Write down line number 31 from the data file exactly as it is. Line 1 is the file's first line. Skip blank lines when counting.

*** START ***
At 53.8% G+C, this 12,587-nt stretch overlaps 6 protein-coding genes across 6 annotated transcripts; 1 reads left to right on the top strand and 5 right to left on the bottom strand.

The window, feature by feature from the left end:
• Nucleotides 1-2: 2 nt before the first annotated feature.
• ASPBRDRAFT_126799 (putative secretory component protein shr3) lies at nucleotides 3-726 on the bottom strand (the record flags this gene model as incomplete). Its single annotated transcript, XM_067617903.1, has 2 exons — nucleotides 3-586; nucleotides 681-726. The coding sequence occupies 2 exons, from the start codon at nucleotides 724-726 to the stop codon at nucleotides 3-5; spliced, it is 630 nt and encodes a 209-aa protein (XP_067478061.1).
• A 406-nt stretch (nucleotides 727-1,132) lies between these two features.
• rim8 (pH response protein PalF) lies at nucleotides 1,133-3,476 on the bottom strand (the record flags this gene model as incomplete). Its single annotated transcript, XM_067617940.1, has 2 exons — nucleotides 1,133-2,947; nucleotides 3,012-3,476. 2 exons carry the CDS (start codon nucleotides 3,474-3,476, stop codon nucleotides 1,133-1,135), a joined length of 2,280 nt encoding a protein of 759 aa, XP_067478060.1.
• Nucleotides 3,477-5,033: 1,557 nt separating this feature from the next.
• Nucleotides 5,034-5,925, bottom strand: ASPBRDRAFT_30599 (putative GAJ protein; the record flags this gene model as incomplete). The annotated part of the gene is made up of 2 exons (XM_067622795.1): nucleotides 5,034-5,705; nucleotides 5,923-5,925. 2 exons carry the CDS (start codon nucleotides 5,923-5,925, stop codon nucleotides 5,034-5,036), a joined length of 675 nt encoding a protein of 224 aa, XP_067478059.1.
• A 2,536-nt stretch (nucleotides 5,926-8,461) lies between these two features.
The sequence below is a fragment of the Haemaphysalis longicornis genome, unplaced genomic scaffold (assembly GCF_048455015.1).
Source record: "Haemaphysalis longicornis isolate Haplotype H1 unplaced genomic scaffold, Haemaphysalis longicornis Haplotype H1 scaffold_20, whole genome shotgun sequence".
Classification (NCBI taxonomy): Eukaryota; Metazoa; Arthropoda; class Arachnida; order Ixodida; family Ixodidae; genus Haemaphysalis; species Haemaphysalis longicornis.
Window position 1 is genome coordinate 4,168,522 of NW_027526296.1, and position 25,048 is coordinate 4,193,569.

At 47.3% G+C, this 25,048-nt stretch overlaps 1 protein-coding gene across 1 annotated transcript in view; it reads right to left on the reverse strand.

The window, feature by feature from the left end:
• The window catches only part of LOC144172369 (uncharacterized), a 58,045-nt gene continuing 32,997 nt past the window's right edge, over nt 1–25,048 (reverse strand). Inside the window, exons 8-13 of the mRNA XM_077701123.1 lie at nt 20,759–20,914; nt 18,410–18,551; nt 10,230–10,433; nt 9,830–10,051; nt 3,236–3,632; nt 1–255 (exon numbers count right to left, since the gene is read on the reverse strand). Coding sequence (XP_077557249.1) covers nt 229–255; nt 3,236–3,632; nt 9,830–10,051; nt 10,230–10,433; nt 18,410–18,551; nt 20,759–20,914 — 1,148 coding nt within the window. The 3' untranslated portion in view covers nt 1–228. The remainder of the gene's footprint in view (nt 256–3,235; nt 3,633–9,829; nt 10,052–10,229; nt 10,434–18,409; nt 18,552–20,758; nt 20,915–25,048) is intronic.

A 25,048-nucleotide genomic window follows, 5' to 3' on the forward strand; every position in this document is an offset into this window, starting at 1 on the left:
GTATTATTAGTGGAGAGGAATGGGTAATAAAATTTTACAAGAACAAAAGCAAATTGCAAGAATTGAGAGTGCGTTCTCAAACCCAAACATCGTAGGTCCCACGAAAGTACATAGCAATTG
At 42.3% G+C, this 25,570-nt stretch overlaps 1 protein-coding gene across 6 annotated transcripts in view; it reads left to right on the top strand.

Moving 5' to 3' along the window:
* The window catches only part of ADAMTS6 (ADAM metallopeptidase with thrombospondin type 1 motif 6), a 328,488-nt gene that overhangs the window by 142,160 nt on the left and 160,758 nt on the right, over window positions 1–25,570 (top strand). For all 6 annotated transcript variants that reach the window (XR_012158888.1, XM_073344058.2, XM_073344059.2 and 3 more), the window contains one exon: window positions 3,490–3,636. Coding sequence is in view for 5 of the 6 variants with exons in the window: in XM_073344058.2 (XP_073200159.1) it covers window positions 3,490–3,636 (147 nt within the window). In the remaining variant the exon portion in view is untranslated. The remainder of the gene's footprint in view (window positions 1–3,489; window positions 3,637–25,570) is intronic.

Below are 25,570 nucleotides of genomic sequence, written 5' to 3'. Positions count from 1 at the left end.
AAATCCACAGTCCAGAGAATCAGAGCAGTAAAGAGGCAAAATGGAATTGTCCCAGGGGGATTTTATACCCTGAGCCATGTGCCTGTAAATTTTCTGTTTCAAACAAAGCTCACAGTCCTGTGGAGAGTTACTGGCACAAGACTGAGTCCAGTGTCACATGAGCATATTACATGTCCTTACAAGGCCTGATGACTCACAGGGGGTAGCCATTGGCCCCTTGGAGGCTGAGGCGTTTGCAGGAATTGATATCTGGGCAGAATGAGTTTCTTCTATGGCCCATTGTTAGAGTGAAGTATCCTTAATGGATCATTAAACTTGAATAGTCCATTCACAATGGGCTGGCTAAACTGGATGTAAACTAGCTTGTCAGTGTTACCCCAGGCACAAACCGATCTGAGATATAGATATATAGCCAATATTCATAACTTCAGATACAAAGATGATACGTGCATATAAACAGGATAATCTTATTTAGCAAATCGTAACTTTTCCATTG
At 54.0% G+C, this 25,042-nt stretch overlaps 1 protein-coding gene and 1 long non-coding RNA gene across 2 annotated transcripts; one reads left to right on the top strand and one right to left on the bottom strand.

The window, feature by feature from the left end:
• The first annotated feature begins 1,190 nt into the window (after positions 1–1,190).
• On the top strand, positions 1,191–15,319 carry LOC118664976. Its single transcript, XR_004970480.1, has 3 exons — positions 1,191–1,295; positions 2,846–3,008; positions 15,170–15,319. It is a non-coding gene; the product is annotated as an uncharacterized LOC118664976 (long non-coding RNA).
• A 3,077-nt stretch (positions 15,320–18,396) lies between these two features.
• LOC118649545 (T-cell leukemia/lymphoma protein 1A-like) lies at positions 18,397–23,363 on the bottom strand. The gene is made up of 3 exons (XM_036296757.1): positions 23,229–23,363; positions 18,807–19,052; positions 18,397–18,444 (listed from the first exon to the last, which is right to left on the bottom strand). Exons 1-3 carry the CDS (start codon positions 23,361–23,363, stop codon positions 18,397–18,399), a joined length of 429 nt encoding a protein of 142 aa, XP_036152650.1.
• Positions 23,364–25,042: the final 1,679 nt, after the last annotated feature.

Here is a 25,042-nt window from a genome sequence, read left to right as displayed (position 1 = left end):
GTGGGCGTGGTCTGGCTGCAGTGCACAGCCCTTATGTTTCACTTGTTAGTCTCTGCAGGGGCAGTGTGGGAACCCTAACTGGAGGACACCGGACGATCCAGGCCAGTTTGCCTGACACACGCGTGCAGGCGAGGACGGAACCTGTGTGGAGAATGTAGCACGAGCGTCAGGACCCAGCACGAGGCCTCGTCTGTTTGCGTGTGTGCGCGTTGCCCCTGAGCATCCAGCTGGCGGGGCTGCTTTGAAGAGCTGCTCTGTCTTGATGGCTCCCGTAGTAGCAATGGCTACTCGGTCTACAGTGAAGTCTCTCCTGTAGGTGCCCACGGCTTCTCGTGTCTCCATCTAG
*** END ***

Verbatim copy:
Here is a 25,042-nt window from a genome sequence, read left to right as displayed (position 1 = left end):